From the September 2013 issue

How do scientists predict the orbit and apparent “peak” magnitude of an incoming comet such as Comet ISON (C/2012 S1) when it is far from Earth?

Matthew Schewe, Eden Prairie, Minnesota
By | Published: September 23, 2013 | Last updated on May 18, 2023
Orbit of Comet ISON
Using the laws of physics, scientists determined six orbital elements of the path of Comet ISON (C/2012 S1) from just a few observations. They know the comet will reach its closest distance to the Sun on November 28 and how far it will be at that point, but it’s uncertain how bright it will appear.
Astronomy: Roen Kelly
Comets are like small planets that follow orbits of all shapes and sizes around the Sun. Usually, these orbits are chaotic and highly elongated — taking the comets far from our star at their farthest points — and they can change significantly due to the gravitational influences of the major planets. To determine a comet’s orbit, we start by observing its positions with respect to the cataloged locations of background stars, and then apply the laws of physics.

We calculate six orbital “elements” from at least three observations spread out over days: the time and distance of the comet’s closest approach to the Sun (called perihelion), the eccentricity of the orbit (how stretched out it is), and three angles specifying the orbital plane of the comet with respect to Earth’s orbit. (The longer we see a comet, the better we can determine these elements.) Some comets pass extremely close to our star, while others have much farther-out perihelion distances.

We can predict how bright a comet will become with only some degree of certainty because it contains “volatile” ices that turn directly to gas as it approaches the Sun. Comets’ nuclei have varying amounts of ice and dust. How much of this material comes off during passages through the inner solar system varies tremendously among these objects and affects their brightnesses. A comet that passes closer to the Sun will lose more material and form a visible atmosphere (called a coma) and/or tail; more material increases the brightness.
Most comets follow our general predictions fairly well, but not all do. Sometimes the fragile cometary nucleus can break apart or display outbursts of material; many comets that go close to the Sun fragment, and some disappear altogether.

Thus, for Comet ISON (C/2012 S1), which has a long orbital period, we conservatively expect that the comet’s visual magnitude will brighten in relation to the comet’s distance from the Sun. When observers discovered this comet last year, it was near 6 astronomical units (an AU is basically the average Earth-Sun distance) from our star and Earth; by April 2013, it was still 4 AU away. Brightness measurements have been consistent thus far with our predictions, which suggests that it may brighten to magnitude –6 on November 28, 2013, when it will be only 0.012 AU from the Sun at perihelion. Comet ISON, however, will be only about 1° from the Sun as seen from Earth and thus exceedingly difficult (and dangerous) to view.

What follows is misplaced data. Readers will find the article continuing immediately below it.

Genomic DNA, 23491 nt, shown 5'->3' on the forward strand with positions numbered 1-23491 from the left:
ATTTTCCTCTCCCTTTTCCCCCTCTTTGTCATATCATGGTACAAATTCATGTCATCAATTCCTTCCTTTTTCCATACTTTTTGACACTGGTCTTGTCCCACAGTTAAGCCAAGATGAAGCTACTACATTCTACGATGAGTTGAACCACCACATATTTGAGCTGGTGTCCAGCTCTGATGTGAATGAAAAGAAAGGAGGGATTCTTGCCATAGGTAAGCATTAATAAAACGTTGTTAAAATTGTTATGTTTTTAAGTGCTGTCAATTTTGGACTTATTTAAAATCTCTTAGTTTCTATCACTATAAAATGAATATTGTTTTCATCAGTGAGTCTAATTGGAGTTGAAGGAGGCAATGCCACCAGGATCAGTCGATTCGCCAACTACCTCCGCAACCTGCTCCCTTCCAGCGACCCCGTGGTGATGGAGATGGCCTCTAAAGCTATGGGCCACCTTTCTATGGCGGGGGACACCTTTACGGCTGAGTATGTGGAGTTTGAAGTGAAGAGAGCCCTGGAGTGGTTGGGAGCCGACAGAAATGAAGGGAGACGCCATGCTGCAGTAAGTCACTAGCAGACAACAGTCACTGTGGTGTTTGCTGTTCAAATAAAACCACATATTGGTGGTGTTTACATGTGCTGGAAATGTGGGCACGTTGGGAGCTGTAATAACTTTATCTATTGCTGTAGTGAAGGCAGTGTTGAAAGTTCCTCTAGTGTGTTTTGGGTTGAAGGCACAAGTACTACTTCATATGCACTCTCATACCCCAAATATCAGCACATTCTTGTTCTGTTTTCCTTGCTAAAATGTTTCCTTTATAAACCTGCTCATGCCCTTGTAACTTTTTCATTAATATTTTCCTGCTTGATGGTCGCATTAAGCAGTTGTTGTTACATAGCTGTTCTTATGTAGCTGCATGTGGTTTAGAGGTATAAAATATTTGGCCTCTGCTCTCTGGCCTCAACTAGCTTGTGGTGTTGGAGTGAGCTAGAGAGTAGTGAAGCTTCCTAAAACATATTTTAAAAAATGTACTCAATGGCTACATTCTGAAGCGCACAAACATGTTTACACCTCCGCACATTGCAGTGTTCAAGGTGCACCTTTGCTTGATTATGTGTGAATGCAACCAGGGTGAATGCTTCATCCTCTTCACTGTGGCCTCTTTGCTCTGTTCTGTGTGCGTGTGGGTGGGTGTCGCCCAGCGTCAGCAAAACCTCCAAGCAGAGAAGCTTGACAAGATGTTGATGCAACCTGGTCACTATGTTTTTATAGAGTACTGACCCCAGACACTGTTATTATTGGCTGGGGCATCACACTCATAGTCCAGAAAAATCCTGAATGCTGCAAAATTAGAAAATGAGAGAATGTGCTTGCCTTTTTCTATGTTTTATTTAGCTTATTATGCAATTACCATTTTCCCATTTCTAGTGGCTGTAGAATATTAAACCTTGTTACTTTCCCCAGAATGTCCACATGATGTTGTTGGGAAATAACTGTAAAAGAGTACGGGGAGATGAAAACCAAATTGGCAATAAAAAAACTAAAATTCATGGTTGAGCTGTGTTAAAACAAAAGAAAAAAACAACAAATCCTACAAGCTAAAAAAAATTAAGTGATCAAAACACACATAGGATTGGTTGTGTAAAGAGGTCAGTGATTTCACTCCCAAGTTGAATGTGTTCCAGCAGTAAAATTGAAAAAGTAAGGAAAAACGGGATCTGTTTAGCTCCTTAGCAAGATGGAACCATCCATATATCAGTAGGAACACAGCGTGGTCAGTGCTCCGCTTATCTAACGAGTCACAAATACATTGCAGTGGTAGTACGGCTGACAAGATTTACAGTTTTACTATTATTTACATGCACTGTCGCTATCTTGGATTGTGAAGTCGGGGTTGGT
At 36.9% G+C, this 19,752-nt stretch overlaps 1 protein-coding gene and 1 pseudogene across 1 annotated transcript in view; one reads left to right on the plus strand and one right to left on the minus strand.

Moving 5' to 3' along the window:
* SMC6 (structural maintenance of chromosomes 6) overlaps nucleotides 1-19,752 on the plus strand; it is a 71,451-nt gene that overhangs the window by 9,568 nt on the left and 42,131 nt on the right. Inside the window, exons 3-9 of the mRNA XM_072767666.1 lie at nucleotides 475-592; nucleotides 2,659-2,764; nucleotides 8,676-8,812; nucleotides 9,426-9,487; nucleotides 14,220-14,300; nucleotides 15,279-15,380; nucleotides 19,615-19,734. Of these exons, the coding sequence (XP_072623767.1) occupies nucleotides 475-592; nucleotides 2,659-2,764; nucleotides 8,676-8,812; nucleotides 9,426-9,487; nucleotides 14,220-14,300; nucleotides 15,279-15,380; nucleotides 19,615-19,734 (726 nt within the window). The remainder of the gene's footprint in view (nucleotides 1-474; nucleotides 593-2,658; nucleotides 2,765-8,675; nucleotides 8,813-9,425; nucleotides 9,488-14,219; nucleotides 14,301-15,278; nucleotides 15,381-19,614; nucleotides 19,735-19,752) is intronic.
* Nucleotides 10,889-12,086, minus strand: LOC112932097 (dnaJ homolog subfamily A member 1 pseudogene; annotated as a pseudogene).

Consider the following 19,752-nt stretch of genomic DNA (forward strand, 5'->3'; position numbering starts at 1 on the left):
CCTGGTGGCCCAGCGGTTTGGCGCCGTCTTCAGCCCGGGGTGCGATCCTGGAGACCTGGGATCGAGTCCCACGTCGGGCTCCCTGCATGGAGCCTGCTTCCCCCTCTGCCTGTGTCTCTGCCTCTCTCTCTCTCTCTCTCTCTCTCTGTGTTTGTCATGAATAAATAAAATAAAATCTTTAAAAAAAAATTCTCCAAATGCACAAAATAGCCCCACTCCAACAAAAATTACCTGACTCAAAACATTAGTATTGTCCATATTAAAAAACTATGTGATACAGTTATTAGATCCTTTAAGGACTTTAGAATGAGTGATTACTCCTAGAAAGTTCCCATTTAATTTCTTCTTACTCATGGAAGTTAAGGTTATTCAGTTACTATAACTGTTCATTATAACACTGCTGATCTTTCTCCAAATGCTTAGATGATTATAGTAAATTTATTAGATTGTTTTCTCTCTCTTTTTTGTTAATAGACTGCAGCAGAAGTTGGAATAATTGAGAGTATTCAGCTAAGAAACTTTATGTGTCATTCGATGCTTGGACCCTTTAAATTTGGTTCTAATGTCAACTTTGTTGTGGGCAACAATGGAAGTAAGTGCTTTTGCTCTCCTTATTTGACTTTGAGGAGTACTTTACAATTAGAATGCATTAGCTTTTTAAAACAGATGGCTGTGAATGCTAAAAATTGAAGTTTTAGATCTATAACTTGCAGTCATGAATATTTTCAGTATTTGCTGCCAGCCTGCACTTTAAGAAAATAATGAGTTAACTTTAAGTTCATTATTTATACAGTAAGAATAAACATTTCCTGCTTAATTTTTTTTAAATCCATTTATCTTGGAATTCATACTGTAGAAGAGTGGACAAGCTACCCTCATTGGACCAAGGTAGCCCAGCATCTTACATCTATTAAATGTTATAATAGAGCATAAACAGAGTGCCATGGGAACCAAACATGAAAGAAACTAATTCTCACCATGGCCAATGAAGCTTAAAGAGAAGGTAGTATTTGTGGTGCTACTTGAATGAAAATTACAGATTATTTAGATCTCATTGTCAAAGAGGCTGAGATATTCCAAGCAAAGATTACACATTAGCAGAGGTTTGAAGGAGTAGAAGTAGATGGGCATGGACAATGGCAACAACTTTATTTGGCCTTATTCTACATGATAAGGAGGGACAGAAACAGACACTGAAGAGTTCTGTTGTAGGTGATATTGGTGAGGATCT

Two days before or after perihelion, when the comet is about 8° from the Sun, we expect its brightness to be closer to magnitude 0.5 (but still hard to see in bright twilight — when it’s just above a clear horizon and the Sun is just below the horizon). A couple days further removed from perihelion, the comet is likely to be around magnitude 2 and still only 13° to 15° from the Sun.

Comet ISON has an absolute magnitude of around 7, which is not particularly bright. For comparison, Comet Hale-Bopp (C/1995 O1) had an absolute magnitude of around –1.0.

Using recent observations with the Hubble Space Telescope, a team of astronomers deduced that the nucleus of Comet ISON is only around 1.2 miles (2 kilometers) in size or less. This suggests that the comet may not survive its passage so close to the Sun, and several scenarios could take place: It could produce a nice long tail that would be a splendid sight in the days before and after perihelion; it might break into large pieces that survive past perihelion, opening up more volatile ices in the inner original nucleus and thus surging in brightness; it could break apart with no nuclear pieces (or coma) visible after perihelion; or the comet might survive intact.

The Cometary Science Archive at Harvard University maintains a Web page for this comet at, where scientists display detailed information, updates, observations, and photographs. You can also follow Astronomy’s comet coverage at

Daniel W. E. Green
Harvard University,
Cambridge, Massachusetts